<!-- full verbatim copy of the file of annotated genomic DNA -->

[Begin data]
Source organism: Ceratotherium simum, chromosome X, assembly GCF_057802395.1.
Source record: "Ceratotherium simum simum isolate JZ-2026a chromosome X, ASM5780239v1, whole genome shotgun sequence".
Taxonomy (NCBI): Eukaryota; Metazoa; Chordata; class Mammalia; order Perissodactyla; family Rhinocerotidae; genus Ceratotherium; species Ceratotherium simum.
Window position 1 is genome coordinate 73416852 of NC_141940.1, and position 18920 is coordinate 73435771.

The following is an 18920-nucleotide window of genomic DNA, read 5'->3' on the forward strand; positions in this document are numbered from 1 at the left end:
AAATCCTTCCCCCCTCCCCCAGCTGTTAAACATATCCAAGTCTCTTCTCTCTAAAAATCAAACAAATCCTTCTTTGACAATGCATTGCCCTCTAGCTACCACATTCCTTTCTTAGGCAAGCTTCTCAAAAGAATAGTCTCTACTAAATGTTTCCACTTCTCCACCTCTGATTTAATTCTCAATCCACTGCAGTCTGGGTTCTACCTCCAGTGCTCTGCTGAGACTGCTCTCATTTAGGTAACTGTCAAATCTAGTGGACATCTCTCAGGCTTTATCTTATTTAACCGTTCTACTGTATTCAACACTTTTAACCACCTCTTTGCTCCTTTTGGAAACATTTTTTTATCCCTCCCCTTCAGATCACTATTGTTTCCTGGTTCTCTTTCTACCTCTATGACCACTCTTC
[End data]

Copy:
Source organism: Ceratotherium simum, chromosome X, assembly GCF_057802395.1.
Source record: "Ceratotherium simum simum isolate JZ-2026a chromosome X, ASM5780239v1, whole genome shotgun sequence".
Taxonomy (NCBI): Eukaryota; Metazoa; Chordata; class Mammalia; order Perissodactyla; family Rhinocerotidae; genus Ceratotherium; species Ceratotherium simum.
Window position 1 is genome coordinate 73416852 of NC_141940.1, and position 18920 is coordinate 73435771.

The following is an 18920-nucleotide window of genomic DNA, read 5'->3' on the forward strand; positions in this document are numbered from 1 at the left end:
AAATCCTTCCCCCCTCCCCCAGCTGTTAAACATATCCAAGTCTCTTCTCTCTAAAAATCAAACAAATCCTTCTTTGACAATGCATTGCCCTCTAGCTACCACATTCCTTTCTTAGGCAAGCTTCTCAAAAGAATAGTCTCTACTAAATGTTTCCACTTCTCCACCTCTGATTTAATTCTCAATCCACTGCAGTCTGGGTTCTACCTCCAGTGCTCTGCTGAGACTGCTCTCATTTAGGTAACTGTCAAATCTAGTGGACATCTCTCAGGCTTTATCTTATTTAACCGTTCTACTGTATTCAACACTTTTAACCACCTCTTTGCTCCTTTTGGAAACATTTTTTTATCCCTCCCCTTCAGATCACTATTGTTTCCTGGTTCTCTTTCTACCTCTATGACCACTCTTC